La Isla Network is a global interdisciplinary team composed of nephrologists, epidemiologists, public health experts, economists, photojournalists, and physiologists (to name a few). We recently had the opportunity to sit down with a member of the LIN physiology team, Zachary Schlader of Indiana University – Bloomington, to ask him about his involvement in recently published research regarding Chronic Kidney Disease of non-traditional causes (CKDnt) in the United States. Zachary’s expertise was recently featured in the Washington Post and MIT Technology Review.
Thanks for joining us. Can you tell us about your role in La Isla Network?
A significant portion of our research involves understanding what heat exposure does to the human body, why it provokes these changes, whether these responses are good or bad, and if they are bad what can we do about it. Broadly, my role with LIN is to provide these types of insights with regards to occupational heat stress and its impacts on the kidneys.
What are the main focus areas of your research?
Broadly, our lab is interested in understanding the impact of environmental stressors on health, safety and well being. Over the last 5+ years, our work has focused predominantly on the impact of heat stress on kidney function and injury. We have a particular interest in understanding the mechanisms underlying such impacts with the goal of developing interventions to protect vulnerable populations (e.g., manual laborers).
You were recently a co-author on a paper investigating occupational heat exposure and the risk of CKDnt facing workers in the United States. What did the study identify?
In this review of the literature, we aimed to identify populations of workers at risk of CKDnt in the U.S. workforce. Indeed we identified that several occupations experience significant heat stress, which places them at risk of developing CKDnt.
Were you surprised by these findings?
In general, we were not overly surprised. What was surprising, however, was the lack of information available in the scientific literature on the thermal conditions experienced by U.S. workers. This is true even in occupational sectors that are generally acknowledged to regularly experience heat stress, such as construction.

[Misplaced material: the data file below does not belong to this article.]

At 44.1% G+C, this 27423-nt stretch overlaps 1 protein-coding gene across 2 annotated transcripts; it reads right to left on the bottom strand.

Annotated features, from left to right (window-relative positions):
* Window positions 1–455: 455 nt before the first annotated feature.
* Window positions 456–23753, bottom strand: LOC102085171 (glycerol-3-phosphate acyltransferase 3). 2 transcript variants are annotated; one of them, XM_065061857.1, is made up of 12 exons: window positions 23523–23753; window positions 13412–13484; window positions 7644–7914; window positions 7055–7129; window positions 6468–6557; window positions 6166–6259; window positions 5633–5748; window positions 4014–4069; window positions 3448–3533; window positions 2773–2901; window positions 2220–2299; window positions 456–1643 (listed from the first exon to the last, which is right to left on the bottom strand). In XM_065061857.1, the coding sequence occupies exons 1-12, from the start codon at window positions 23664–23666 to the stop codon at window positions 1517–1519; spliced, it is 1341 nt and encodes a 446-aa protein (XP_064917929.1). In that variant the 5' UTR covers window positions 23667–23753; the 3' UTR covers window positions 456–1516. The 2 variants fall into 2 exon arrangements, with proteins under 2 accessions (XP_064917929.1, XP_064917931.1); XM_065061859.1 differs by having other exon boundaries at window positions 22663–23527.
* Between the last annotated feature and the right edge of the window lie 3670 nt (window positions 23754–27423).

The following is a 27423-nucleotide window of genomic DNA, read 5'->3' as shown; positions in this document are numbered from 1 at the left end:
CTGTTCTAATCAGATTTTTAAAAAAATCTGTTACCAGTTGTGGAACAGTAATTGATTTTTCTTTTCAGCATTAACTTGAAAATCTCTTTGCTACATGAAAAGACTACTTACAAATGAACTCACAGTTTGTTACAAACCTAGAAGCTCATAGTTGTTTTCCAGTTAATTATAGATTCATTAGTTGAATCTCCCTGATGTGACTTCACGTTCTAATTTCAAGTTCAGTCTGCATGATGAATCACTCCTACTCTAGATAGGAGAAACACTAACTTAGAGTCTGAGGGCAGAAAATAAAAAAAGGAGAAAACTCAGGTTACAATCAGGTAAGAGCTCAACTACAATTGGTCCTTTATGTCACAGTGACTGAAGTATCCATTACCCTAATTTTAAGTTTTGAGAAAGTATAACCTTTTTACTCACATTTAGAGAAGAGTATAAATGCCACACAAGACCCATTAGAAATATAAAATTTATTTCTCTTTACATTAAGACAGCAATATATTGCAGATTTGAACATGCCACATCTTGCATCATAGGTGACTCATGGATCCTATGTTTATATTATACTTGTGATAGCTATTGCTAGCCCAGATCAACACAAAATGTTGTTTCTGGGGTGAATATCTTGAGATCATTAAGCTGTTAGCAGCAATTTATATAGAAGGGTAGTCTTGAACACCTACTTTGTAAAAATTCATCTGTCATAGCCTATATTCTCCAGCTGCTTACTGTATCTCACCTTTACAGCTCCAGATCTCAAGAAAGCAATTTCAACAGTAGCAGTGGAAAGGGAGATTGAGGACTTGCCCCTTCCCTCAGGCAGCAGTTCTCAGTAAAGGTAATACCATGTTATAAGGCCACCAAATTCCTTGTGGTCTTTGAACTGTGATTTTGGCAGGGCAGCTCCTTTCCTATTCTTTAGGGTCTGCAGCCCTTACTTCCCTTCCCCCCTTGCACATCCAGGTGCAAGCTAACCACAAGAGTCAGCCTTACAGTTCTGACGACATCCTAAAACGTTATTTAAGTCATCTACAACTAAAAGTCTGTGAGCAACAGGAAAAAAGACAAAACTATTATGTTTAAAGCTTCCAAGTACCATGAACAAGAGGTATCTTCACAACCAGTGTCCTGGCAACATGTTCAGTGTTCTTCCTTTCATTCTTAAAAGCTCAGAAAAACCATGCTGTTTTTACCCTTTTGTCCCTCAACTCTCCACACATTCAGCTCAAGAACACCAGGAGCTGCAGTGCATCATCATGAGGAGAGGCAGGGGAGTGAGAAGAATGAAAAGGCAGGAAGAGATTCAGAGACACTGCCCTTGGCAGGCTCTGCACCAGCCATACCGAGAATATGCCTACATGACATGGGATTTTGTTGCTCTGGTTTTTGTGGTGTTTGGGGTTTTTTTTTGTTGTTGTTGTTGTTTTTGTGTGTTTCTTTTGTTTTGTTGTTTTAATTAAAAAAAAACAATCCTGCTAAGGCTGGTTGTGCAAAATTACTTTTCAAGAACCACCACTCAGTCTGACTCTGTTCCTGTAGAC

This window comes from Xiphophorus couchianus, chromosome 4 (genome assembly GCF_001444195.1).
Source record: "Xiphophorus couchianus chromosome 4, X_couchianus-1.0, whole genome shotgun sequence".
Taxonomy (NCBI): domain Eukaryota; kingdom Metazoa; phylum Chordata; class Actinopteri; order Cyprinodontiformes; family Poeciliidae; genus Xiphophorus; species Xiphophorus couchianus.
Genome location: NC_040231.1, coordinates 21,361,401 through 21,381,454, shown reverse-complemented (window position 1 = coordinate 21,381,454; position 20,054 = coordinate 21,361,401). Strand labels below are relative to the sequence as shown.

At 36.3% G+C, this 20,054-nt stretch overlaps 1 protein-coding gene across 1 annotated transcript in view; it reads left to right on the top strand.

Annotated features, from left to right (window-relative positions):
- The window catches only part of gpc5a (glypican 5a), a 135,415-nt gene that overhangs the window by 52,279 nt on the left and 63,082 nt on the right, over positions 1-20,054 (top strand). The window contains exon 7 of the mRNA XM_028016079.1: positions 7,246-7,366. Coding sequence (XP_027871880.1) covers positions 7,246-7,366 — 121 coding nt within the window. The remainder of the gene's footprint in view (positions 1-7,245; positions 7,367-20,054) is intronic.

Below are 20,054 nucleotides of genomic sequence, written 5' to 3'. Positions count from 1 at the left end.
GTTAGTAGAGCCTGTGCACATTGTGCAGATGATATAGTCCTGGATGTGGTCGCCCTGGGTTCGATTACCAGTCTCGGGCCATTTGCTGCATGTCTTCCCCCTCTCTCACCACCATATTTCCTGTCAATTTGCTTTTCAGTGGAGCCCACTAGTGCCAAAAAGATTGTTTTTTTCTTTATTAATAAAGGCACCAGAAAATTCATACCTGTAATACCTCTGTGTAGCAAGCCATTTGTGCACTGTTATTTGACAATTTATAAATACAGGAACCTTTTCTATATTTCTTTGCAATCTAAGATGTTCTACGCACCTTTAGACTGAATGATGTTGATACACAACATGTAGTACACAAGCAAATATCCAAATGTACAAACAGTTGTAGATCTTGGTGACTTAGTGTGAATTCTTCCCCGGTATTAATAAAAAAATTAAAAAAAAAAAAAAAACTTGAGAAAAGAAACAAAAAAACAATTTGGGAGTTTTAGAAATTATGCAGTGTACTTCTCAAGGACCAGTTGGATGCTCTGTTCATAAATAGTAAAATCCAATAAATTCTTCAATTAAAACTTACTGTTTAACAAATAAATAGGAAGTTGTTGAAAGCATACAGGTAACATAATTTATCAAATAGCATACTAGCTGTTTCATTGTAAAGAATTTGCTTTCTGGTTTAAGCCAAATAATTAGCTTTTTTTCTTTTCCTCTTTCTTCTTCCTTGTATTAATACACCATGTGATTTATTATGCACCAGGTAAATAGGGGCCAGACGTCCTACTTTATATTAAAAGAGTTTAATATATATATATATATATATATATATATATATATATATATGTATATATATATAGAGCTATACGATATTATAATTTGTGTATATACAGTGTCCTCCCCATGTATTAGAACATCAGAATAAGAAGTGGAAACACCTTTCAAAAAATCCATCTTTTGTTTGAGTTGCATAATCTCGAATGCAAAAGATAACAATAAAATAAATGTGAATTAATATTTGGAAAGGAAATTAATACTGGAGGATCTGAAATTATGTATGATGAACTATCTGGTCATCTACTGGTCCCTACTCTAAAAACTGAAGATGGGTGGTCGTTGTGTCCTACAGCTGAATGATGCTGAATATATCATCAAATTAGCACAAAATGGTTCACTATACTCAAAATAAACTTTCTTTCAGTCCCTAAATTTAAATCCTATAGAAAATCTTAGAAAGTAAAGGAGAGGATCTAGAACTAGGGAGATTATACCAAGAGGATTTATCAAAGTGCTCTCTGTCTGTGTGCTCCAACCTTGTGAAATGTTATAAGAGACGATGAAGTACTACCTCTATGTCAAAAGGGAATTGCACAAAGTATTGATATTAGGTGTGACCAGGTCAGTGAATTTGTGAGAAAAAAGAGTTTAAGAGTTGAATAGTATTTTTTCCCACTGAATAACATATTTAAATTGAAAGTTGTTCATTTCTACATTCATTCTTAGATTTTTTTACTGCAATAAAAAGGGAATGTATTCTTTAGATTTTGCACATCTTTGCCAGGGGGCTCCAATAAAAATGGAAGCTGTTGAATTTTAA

What research is still needed in this area?
There is so much that needs to be done in this area! To name a few – We need to improve our fundamental understanding of how and why heat stress is potentially bad for the kidneys. We need to identify and test countermeasures to see if we can protect people. And we need to understand interactions between other heat stress and other known nephrotoxins.
How has collaborating with La Isla Network aided your work?
I have been collaborating with LIN for about 9 months and I think it is fair to say we are developing a great working relationship. LIN provides me (and the folks in our lab) perspective with regards to the importance of our work. Sometimes in the lab you lose track of the ‘big picture’. However, in working with LIN and the multidisciplinary scientific team, you can really start to appreciate the importance of our work. As such, this collaboration has led to several new ideas that we are working on, which will hopefully lead to new understandings in ways to improve worker health and safety.
How are you hoping to grow your research work over the next five years?
We are really trying to focus on doing the right studies at the right time to ensure we are providing a high quality evidence base to support interventions that can be employed in ‘at-risk’ job sites. In line with this, over the next five years, I would like to grow both the basic science and translational aspects of our research. My goal is that the basic science (animal or human studies) work will inform the development of interventions that we can translate to the workplace or public health settings to have a real impact in people’s lives.
What impact do you want your research to have on the world?
I hope that our research will improve health and safety and promote wellbeing during heat exposure encountered occupational settings or otherwise (e.g., heatwaves), particularly in the most vulnerable populations. Admittedly, this is a big goal! But if our work can help catalyze moving the needle in this direction I would consider that a huge success.
Zachary Schlader is a physiologist and associate professor in the Department of Kinesiology in the School of Public Health at Indiana University – Bloomington.